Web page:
By Peter Delevett San Jose Mercury News.
Palo Alto-bred Julie Meyer headed to Paris after finishing college in the late 1980s, intent on learning the language.
She got a job teaching English to French executives who worked for Silicon Valley stalwarts like Hewlett-Packard and 3Com.
Today, Meyer is one of the most influential venture capitalists in Europe.
Her London-based Ariadne Capital -- named for the mythical princess who helped a hero navigate the labyrinth -- was one of the first to back Skype.
Meyer also co-hosts the popular "Dragon's Den" program on the BBC, which ABC has adapted as "Shark Tank" in the U.S.
During a recent visit home to the Bay Area, she spoke with Elevator Pitch about Europe's burgeoning tech scene.
Q: How'd you get into this racket?
A: I spent 1990-2000 building First Tuesday, a Pan-European network for entrepreneurs that eventually sold for $50 million. I would hear from every corner that European venture capital, as an asset class, doesn't work. I got sick of hearing that old refrain and decided to do something about it. Europe has excellent entrepreneurs, but they are let down by the poor quality of financing. The Sand Hill Road of Europe is most definitely not built yet.
Q: What do you like about VC?
A: Redesigning it. We pioneered the entrepreneurs-backing-entrepreneurs model in Europe; our founding shareholders include the founders of companies like Hotmail, BetFair and WorldPay. We've continued to build a crowd of entrepreneurs who co-invest with us, from board directors of Amazon to the CEO of multibillion-pound semiconductor firms. We operate on a radically different premise than other venture capital funds: That the entrepreneur is our client. It's about him or her, not us. Entrepreneurs seek us out because we've been in the burning building of a startup ourselves. And unlike many venture capitalists in Europe, we have our own money at stake.
Q: What kinds of pitches are you looking for now?
A: We are focusing on fintech (financial technology) right now, as an entirely new system is emerging out of the financial crisis. There are opportunities in infrastructure for bitcoin or other digital currencies, as well as many types of payments, digital identity, crowdfunding platforms and applications that banks will either adopt or buy.
Q: What's the biggest mistake entrepreneurs make?
A: There are many I've seen in the 15 years I've been doing this. These are some that can be deadly: --Making all your friends co-founders with founding equity, when only two of you are doing the work. Once you've given the founding equity away, you can't get it back.
--Not reading the investment documents thoroughly. I once had to break the bad news to a (not stupid) guy who hadn't realized when he signed with his Series A investors that if he missed some milestones, a massive amount of his firm was going to be transferred to the venture capitalists.
--Not making rational decisions about when to sell. I've seen a lot of entrepreneurs still hankering for the big number that they should have sold for years earlier.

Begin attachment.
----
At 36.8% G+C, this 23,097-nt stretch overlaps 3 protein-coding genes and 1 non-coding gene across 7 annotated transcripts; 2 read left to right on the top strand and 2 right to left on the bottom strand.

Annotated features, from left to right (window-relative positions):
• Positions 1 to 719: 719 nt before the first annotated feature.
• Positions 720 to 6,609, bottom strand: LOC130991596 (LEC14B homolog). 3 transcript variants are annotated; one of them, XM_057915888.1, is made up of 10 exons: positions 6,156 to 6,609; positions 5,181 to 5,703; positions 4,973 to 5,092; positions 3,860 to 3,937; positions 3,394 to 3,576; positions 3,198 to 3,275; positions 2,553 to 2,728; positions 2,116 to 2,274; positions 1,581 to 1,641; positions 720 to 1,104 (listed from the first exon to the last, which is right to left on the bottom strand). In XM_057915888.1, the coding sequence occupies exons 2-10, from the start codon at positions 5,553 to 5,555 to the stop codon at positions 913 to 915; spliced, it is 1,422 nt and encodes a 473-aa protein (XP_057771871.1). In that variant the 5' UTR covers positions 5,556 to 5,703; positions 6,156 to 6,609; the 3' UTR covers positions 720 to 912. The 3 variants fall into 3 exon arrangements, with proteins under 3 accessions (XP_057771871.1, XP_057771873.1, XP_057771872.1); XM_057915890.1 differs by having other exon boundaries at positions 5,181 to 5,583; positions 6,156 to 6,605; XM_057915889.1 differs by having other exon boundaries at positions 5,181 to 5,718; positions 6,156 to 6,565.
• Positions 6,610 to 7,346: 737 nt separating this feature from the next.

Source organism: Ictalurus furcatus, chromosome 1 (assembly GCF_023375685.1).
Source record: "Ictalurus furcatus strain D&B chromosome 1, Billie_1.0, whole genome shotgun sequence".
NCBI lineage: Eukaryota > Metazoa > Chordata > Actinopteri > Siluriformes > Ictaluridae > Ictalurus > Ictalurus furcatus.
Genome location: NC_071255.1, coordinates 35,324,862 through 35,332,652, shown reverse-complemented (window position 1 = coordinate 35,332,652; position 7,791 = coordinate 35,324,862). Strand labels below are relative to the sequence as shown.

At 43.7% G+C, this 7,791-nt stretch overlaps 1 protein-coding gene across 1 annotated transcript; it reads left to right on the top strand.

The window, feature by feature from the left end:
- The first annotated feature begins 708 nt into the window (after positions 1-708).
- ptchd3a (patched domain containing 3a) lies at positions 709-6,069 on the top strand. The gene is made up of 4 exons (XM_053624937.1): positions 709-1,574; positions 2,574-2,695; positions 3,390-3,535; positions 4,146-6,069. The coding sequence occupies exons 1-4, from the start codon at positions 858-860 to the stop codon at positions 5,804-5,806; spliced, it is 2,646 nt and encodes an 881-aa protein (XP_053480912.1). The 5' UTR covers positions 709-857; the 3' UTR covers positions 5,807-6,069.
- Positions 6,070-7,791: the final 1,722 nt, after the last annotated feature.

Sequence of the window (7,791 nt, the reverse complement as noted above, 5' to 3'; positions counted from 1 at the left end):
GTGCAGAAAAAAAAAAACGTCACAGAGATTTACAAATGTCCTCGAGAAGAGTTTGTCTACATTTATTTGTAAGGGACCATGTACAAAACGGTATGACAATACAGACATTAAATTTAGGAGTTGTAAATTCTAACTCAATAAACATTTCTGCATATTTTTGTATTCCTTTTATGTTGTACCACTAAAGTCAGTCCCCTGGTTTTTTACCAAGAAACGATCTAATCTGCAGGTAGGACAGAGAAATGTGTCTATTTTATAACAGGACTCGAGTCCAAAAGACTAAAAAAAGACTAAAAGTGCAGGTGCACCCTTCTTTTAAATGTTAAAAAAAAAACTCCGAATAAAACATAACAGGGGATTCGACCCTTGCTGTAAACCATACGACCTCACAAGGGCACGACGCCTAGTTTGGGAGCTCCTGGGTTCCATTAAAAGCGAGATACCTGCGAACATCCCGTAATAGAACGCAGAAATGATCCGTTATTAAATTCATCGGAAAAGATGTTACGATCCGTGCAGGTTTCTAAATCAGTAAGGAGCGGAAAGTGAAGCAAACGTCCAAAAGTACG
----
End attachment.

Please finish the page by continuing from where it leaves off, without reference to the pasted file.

Q: What's the next big thing going to be?
A: Vertically integrated hardware and software combinations. Nest, the so-called thermostat company, is one. They had to deal with the guts of houses and pipes as well as customer design issues and user behavior. Once upon a time the world was PC-centric, and the Windows-Intel alliance ruled the platform. Fast forward to the Consumer Electronics Show in January, and I saw platforms everywhere -- the car, the home, the person. The ship, the plane, the train are all becoming platforms as well. To catch up, these industries are looking for entrepreneurs who take a system-level approach to the total customer experience.
Infrastructure is a tough place to be; whether telephone companies, hospitals, schools or airlines, they get regulated, must pay tax. That's why the technology platform companies are winning -- the iPhone is in ascendancy, not Vodafone or Telefonica.
Volkswagen or General Motors could have created Tesla, but they didn't. They didn't re-imagine their industries as ecosystems, so an entrepreneur did. Goliath rests on his laurels, doesn't anticipate change, and that gives the David the opportunity.
Q: How would you describe the startup culture in Europe vs. the valley?
A: Europe is being redefined by its entrepreneurs right now. There are just as many subversive, crazy, want-to-change-the-world entrepreneurs there; the difference is that many of the buyers of tech firms are in the United States, and Nasdaq is still considered the dominant place to go public.
Q: What are the challenges valley tech companies face making inroads in Europe?
A: Valley firms frequently don't get the complexity of Europe. Americans try to homogenize things; I know, I'm an American. Having a European run Europe, as opposed to sending an American over, can help.
Personally, I've struggled with the work ethic. There is without question a different balance on the work-life continuum over here. I find that I run circles around a lot of people merely because I put in the hours that a typical Silicon Valley exec would.